Furthermore, we are holding internal workshops to educate all staff members about diversity and inclusion and help them understand how they can overcome any biases they may have. By raising awareness and providing training, we aim to enhance our welcoming and inclusive environment for all.

Moreover, we have set a committed task force to increase female engineering representation for Artic out in the field via internal opportunities and recruiting from the grass roots where possible in synergy with our STEM activities. We recognise the current underrepresentation of women in this industry and aim to take proactive measures to address this disparity. Our goal is to create a more balanced and inclusive workplace by actively working towards this target.

To support this goal, we have established a training fund specifically for women. The fund will provide access to various levels NVQ and City & Guilds level technical courses, giving women the opportunity to gain the skills and knowledge they need to succeed in the engineering industry and advance their careers.

Inspiring Stories of Women at Artic

As part of our commitment and in recognition of International Women’s Day we spoke to some of the talented women who work at Artic:

Nicola Bilewicz – Projects Health and Safety supervisor

“I love working within the Health and Safety sector within the construction industry, because it’s a field where you can really make a difference. I’m proud to be part of a team that is helping to create a more sustainable future.” Nicola started her career at Artic as junior administrator 8 years ago and is now highly qualified in her Health and Safety field.  She now oversees the Health and Safety and delivery of all major projects within the company.

Lizzie Lowe – Compliance Supervisor

“I started as an operations administrator without knowing what ISO meant. Now, as a Compliance Supervisor, I have a vast knowledge of ISO and certification standards thanks to the training and support provided by Artic. Despite challenges in a male-dominated industry, my goal is to keep everyone safe and healthy, and my caring nature has been an advantage in achieving this. Artic has equipped me with the necessary training, including NEBOSH in Construction and NVQ Level 6 in Occupational Health and Safety, amongst others, and provided me with great support to help me reach my current position.”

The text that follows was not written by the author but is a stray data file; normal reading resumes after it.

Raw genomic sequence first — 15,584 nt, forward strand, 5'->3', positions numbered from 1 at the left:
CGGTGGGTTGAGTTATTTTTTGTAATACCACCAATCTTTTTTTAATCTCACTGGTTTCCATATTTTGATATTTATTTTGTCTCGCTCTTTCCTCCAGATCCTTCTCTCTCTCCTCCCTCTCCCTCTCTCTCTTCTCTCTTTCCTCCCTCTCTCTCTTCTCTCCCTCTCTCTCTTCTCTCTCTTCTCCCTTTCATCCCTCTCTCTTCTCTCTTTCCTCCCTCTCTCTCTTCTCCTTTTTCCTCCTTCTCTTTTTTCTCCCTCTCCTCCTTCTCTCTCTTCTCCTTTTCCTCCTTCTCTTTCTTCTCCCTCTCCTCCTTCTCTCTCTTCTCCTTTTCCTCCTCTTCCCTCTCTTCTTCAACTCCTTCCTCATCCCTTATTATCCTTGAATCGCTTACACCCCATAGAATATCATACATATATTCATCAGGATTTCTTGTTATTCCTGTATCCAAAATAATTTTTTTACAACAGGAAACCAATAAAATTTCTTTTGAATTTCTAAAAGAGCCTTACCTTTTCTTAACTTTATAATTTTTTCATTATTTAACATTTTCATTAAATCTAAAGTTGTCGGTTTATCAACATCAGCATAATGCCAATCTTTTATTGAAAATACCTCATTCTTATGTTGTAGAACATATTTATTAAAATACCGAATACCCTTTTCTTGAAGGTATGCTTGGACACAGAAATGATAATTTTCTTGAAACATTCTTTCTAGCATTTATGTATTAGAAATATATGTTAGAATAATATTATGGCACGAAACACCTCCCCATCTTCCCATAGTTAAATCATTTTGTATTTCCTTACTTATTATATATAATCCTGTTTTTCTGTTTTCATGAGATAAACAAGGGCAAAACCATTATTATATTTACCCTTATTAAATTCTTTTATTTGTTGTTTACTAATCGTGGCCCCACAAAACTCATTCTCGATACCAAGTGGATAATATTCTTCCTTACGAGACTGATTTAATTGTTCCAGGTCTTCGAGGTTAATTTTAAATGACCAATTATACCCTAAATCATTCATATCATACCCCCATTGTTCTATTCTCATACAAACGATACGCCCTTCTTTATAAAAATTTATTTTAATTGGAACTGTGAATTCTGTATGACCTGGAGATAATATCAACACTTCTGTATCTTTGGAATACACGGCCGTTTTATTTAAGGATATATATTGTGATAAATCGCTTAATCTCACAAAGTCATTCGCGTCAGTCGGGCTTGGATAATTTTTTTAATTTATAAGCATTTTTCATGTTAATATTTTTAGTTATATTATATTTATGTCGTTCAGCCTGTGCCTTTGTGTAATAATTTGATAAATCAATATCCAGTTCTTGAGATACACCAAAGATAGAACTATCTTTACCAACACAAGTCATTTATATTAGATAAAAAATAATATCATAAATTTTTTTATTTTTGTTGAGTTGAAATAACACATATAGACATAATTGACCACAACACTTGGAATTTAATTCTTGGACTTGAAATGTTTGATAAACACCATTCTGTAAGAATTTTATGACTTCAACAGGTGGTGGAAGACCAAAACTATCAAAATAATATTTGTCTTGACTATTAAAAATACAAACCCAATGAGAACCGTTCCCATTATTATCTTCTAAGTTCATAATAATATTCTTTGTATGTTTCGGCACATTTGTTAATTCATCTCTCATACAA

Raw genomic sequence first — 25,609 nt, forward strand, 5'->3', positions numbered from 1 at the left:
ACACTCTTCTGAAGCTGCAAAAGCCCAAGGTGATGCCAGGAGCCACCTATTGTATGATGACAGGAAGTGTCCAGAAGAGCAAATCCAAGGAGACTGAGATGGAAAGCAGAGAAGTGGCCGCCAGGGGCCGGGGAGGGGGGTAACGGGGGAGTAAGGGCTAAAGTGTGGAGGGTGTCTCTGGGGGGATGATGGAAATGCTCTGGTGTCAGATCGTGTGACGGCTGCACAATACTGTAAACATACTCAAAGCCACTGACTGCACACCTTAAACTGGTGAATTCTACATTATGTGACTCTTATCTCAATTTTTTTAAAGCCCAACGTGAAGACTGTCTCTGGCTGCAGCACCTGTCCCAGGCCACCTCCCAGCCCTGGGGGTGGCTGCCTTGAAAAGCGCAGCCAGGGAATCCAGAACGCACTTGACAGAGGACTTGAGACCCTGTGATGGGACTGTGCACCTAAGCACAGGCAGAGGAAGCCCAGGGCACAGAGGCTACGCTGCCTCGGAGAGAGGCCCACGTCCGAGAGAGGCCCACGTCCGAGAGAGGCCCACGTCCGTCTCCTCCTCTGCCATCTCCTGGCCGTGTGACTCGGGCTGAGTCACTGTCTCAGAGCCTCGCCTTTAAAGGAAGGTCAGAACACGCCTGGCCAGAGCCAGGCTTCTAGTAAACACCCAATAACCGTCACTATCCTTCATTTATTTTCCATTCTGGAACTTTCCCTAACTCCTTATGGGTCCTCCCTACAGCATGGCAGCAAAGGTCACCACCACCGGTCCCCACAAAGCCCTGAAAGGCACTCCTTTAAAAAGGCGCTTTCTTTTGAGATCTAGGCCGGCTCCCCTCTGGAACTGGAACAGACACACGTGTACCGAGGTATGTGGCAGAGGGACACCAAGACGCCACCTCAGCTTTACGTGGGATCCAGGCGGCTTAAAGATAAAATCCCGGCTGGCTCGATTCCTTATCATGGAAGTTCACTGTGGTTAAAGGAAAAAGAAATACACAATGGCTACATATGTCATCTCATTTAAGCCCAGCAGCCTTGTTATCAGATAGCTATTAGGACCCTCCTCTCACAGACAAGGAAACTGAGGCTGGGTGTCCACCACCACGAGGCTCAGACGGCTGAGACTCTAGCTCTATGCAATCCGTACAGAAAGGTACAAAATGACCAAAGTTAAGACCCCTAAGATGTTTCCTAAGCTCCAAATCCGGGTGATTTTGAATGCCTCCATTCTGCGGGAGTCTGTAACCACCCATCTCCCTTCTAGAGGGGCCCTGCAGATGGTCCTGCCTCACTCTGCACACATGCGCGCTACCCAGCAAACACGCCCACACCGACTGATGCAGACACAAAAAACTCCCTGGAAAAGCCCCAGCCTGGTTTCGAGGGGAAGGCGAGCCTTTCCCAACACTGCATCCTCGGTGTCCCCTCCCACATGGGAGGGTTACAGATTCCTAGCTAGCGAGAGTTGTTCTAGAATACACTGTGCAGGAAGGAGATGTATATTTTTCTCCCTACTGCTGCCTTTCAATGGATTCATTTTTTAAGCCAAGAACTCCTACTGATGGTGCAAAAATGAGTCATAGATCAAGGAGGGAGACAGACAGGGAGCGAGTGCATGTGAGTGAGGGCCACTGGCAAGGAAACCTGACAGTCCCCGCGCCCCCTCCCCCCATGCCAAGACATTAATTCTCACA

Charlotte Divall – Service Operations Manager

“I have enjoyed progressing within the engineering industry, because it’s an interesting field with lots of changes so no 2 days are the same. I have had many different roles at Artic within the Service and Maintenance department, progressing from Junior Administrator to Facilities Contract Manager and now Service Operations Manager in my 12 years of working here. I have been able to achieve my FGAS Cat4 and my ILM Level 3 in Management through Artic’s support for training. I always have and will continue to champion women’s achievements in a male dominated industry!”

Helping women succeed in engineering

We are incredibly proud of all the talented women who work at Artic and their contributions to creating a safer and more sustainable future for everyone.

As we celebrate International Women’s Day, we are reminded of the progress that has been made in the fight for gender equality, and the work that still needs to be done. At Artic, we are proud to be part of this movement, and we’re committed to breaking down the barriers that have held women back. We believe that by working together, we can build a brighter future for all of us."

You may also like